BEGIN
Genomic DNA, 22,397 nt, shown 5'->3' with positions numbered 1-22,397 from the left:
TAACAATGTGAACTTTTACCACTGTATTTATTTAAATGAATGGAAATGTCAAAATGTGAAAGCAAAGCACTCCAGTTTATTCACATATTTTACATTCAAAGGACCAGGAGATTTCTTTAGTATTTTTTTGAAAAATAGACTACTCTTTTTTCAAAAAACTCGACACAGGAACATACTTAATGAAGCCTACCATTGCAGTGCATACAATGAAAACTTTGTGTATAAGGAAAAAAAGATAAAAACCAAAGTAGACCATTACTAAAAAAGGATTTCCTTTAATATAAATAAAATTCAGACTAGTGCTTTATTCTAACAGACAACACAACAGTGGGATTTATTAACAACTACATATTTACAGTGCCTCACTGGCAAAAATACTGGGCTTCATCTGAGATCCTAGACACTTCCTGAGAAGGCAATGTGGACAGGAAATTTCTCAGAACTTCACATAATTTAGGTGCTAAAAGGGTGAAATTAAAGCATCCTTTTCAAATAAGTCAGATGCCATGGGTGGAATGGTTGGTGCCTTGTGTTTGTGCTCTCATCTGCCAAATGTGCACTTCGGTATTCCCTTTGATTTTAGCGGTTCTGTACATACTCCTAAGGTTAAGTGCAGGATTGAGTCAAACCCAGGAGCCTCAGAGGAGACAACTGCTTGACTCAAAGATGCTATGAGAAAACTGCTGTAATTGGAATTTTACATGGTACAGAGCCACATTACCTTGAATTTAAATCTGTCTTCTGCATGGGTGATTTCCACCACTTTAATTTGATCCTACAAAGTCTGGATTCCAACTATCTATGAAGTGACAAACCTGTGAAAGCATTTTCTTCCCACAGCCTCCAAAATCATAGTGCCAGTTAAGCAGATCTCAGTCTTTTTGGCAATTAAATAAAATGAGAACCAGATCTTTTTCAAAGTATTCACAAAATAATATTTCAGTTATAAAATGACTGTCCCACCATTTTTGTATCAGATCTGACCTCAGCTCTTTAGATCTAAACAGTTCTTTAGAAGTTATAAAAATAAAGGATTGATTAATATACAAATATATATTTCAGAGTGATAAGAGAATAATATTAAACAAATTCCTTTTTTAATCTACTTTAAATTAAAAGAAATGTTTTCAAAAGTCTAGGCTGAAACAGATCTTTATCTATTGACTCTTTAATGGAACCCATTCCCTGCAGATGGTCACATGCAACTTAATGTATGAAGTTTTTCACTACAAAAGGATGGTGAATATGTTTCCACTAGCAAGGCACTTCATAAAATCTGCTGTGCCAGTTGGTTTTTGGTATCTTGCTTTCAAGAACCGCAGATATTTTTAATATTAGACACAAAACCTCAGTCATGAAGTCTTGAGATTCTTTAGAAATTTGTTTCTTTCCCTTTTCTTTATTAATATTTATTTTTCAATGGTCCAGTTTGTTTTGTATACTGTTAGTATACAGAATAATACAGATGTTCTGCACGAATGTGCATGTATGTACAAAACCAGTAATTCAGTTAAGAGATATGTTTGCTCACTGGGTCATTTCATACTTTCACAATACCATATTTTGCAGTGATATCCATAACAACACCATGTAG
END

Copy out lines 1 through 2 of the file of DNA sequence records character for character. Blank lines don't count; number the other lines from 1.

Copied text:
Genomic DNA, 22,397 nt, shown 5'->3' with positions numbered 1-22,397 from the left:
TAACAATGTGAACTTTTACCACTGTATTTATTTAAATGAATGGAAATGTCAAAATGTGAAAGCAAAGCACTCCAGTTTATTCACATATTTTACATTCAAAGGACCAGGAGATTTCTTTAGTATTTTTTTGAAAAATAGACTACTCTTTTTTCAAAAAACTCGACACAGGAACATACTTAATGAAGCCTACCATTGCAGTGCATACAATGAAAACTTTGTGTATAAGGAAAAAAAGATAAAAACCAAAGTAGACCATTACTAAAAAAGGATTTCCTTTAATATAAATAAAATTCAGACTAGTGCTTTATTCTAACAGACAACACAACAGTGGGATTTATTAACAACTACATATTTACAGTGCCTCACTGGCAAAAATACTGGGCTTCATCTGAGATCCTAGACACTTCCTGAGAAGGCAATGTGGACAGGAAATTTCTCAGAACTTCACATAATTTAGGTGCTAAAAGGGTGAAATTAAAGCATCCTTTTCAAATAAGTCAGATGCCATGGGTGGAATGGTTGGTGCCTTGTGTTTGTGCTCTCATCTGCCAAATGTGCACTTCGGTATTCCCTTTGATTTTAGCGGTTCTGTACATACTCCTAAGGTTAAGTGCAGGATTGAGTCAAACCCAGGAGCCTCAGAGGAGACAACTGCTTGACTCAAAGATGCTATGAGAAAACTGCTGTAATTGGAATTTTACATGGTACAGAGCCACATTACCTTGAATTTAAATCTGTCTTCTGCATGGGTGATTTCCACCACTTTAATTTGATCCTACAAAGTCTGGATTCCAACTATCTATGAAGTGACAAACCTGTGAAAGCATTTTCTTCCCACAGCCTCCAAAATCATAGTGCCAGTTAAGCAGATCTCAGTCTTTTTGGCAATTAAATAAAATGAGAACCAGATCTTTTTCAAAGTATTCACAAAATAATATTTCAGTTATAAAATGACTGTCCCACCATTTTTGTATCAGATCTGACCTCAGCTCTTTAGATCTAAACAGTTCTTTAGAAGTTATAAAAATAAAGGATTGATTAATATACAAATATATATTTCAGAGTGATAAGAGAATAATATTAAACAAATTCCTTTTTTAATCTACTTTAAATTAAAAGAAATGTTTTCAAAAGTCTAGGCTGAAACAGATCTTTATCTATTGACTCTTTAATGGAACCCATTCCCTGCAGATGGTCACATGCAACTTAATGTATGAAGTTTTTCACTACAAAAGGATGGTGAATATGTTTCCACTAGCAAGGCACTTCATAAAATCTGCTGTGCCAGTTGGTTTTTGGTATCTTGCTTTCAAGAACCGCAGATATTTTTAATATTAGACACAAAACCTCAGTCATGAAGTCTTGAGATTCTTTAGAAATTTGTTTCTTTCCCTTTTCTTTATTAATATTTATTTTTCAATGGTCCAGTTTGTTTTGTATACTGTTAGTATACAGAATAATACAGATGTTCTGCACGAATGTGCATGTATGTACAAAACCAGTAATTCAGTTAAGAGATATGTTTGCTCACTGGGTCATTTCATACTTTCACAATACCATATTTTGCAGTGATATCCATAACAACACCATGTAG